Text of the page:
Teachers create interactive lessons for their students with DocentEDU, which allows users to embed videos, quizzes, and other media into any webpage on the Internet.
When DocentEDU redesigned their resources library and back-end resources manager, they wanted to make sure the new designs would be easy for teachers and administrators to use. My five-person research team was brought in to test the usability of both parts of the DocentEDU system, report our findings, and make recommendations for improvements.
We began by conducting a heuristic analysis of the resources manager and the resources library to discover baseline usability issues. We then identified the primary tasks for our two user types and outlined scenarios for how we could test the usability of the interface in regard to completing those tasks. The five researchers conducted in-person testing together and then each independently tested two additional users remotely.
Using Bruce Tognazzini’s Principles of Interaction Design, I evaluated the usability of the resources library and the resources manager. The following areas for improvement stood out in this initial evaluation:
- Consistency: no clear connection between the two pages
- Learnability: lacks cues for new users to learn the interface
- Color: color is barely used throughout the interface
In-person Usability Evaluation
After conducting a heuristic evaluation of the resources manager and the resources library, we identified the primary tasks for our two user types and outlined scenarios for how we could test the usability of the interface in regard to completing those tasks. The entire research team collaborated to write up a script that included instructions, user scenarios, and tasks for users to complete. We then used that script to conduct usability evaluations with three users at a lab in Minneapolis.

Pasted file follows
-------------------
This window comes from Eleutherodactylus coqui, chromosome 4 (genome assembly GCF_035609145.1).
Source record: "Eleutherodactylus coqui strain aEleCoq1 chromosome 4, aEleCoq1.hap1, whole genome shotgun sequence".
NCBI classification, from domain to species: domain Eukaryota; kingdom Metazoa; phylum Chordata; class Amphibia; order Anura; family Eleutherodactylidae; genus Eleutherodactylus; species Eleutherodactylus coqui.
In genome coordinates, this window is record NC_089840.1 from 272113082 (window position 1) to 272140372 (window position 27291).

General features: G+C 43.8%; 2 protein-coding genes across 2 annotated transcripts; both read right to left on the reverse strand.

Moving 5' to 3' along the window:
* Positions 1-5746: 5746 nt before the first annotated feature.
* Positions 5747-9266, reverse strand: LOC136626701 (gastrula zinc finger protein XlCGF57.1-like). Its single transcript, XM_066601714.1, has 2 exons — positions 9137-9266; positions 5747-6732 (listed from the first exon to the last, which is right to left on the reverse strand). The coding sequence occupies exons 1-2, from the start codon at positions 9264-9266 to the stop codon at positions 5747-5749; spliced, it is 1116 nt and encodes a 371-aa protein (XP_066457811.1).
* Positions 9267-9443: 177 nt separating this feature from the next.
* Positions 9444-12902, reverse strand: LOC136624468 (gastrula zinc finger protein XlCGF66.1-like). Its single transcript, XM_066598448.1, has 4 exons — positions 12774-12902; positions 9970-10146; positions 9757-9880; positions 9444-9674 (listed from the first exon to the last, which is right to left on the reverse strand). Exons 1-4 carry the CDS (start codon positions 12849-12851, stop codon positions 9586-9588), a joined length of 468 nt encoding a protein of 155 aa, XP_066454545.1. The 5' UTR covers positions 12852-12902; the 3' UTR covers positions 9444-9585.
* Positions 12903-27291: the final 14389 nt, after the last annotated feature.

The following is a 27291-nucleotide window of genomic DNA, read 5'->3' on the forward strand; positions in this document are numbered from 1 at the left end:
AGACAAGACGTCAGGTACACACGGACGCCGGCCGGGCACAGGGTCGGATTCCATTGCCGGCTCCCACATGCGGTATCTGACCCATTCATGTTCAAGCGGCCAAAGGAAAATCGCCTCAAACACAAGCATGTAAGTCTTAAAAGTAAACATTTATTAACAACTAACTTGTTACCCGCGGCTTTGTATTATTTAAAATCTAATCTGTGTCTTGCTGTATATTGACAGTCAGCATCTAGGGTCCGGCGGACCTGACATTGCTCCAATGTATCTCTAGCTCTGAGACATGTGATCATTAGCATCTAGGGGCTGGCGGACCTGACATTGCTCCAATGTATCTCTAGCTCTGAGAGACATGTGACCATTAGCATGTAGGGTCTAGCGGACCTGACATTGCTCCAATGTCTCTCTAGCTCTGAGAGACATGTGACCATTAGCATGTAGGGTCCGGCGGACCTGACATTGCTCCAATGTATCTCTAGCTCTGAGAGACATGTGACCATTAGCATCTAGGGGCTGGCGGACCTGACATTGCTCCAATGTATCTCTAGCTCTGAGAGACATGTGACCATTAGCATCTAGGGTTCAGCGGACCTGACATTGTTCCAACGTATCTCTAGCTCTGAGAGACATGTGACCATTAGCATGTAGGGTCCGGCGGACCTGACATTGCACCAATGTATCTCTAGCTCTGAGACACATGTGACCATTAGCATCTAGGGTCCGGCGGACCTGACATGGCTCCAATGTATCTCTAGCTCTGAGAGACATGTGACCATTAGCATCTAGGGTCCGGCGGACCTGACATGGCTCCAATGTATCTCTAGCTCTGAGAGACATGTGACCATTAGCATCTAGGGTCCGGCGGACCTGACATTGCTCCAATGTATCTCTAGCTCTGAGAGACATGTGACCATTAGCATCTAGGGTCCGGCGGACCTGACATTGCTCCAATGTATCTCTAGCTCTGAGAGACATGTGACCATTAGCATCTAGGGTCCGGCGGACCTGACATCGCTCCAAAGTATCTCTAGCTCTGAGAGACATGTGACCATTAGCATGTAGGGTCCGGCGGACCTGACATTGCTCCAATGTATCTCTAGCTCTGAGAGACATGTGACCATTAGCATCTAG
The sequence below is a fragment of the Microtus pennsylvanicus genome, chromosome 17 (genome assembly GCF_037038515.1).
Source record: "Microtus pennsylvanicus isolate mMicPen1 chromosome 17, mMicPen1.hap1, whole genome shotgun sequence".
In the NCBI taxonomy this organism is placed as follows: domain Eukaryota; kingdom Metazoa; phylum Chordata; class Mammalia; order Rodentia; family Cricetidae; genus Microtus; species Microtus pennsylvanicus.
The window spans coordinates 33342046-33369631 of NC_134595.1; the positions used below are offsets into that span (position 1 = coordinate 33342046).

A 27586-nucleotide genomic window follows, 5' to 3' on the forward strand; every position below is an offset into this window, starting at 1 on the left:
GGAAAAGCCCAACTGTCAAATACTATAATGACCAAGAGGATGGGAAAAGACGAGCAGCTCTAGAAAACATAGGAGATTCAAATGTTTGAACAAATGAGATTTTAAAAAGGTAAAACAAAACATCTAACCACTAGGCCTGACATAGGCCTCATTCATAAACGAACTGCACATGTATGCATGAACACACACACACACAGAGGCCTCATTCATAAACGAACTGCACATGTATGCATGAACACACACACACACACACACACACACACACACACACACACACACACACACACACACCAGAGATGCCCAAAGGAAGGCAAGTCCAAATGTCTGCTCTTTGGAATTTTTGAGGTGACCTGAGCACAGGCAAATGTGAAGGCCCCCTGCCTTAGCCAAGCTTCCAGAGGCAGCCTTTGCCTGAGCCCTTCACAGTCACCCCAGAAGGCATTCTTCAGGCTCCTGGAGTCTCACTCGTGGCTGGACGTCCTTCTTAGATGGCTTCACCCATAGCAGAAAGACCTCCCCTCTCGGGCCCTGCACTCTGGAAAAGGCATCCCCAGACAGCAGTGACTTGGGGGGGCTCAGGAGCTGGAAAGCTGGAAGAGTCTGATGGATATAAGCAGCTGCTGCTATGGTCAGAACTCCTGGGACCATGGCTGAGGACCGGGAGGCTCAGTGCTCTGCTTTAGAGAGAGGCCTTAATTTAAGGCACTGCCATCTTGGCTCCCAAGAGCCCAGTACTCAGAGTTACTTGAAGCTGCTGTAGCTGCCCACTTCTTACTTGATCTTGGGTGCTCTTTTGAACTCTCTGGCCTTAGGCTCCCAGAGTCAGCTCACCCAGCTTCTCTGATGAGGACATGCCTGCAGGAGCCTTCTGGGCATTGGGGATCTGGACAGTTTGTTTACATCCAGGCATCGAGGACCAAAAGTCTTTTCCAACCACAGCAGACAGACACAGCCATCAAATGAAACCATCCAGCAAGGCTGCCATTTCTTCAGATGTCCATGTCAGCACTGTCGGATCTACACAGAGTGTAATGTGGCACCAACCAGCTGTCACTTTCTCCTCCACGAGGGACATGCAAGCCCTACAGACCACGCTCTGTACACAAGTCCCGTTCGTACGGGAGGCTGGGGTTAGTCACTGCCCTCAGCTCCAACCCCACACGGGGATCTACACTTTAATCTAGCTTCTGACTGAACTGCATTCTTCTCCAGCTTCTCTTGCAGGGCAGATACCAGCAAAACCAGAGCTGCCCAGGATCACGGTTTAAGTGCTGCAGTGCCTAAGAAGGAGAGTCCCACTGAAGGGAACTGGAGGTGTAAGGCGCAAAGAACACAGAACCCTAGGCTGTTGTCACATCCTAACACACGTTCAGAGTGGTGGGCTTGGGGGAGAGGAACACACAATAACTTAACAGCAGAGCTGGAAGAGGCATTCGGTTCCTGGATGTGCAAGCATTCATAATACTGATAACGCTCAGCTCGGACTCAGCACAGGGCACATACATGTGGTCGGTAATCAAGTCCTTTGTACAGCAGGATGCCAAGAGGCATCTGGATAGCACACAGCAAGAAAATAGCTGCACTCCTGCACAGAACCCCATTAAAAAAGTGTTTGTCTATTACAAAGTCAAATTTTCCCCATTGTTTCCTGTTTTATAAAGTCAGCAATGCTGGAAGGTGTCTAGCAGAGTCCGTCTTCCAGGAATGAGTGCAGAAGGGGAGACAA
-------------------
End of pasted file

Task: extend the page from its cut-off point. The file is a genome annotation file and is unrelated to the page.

Our evaluations were recorded using Lookback.io, which allowed us to simultaneously capture both the user's screen and their face as they interacted with the DocentEDU platform
Each team member rotated responsibilities during our test sessions. My roles were that of moderator in one session and behind-the-glass observer in two sessions. In each session, the moderator followed our script to introduce the participant to the DocentEDU platform and guide them through the key tasks we identified.
We made sure to keep our prompts open-ended, asking questions like, "Can you show me how you might find a resource that would help you embed a video into an article?" We also asked follow up questions to get users to speak more directly about their expectations and feelings.
Remote Usability Evaluation
Each team member was responsible for conducting two remote usability evaluations, and we had a mixture of moderated and unmoderated evaluations in these remote sessions. Both of my remote sessions were unmoderated, so I had to prepare a detailed packet of instructions for my users to follow along with. This involved modifying our group script and making the technical instructions very explicit.
I sent a link from Lookback.io to participants I identified through personal networks. The users then completed the evaluation on their own, and Lookback.io recorded their sessions for me to view.
Once our in-person and remote evaluations were complete, we added all our individual notes to a Trello board. We collectively organized our data in a way that was meaningful to us and then individually interpreted the findings.
Findings & Recommendations Report
Taking my findings into consideration, I created very low-fidelity wireframes to show how the designs might be improved. I included annotations that tied the design improvements to specific findings from our research.
In order to test the effectiveness of my proposed redesign, I needed to create a prototype that could actually be tested with users. I used Axure to prototype the key interactions of the resources library page.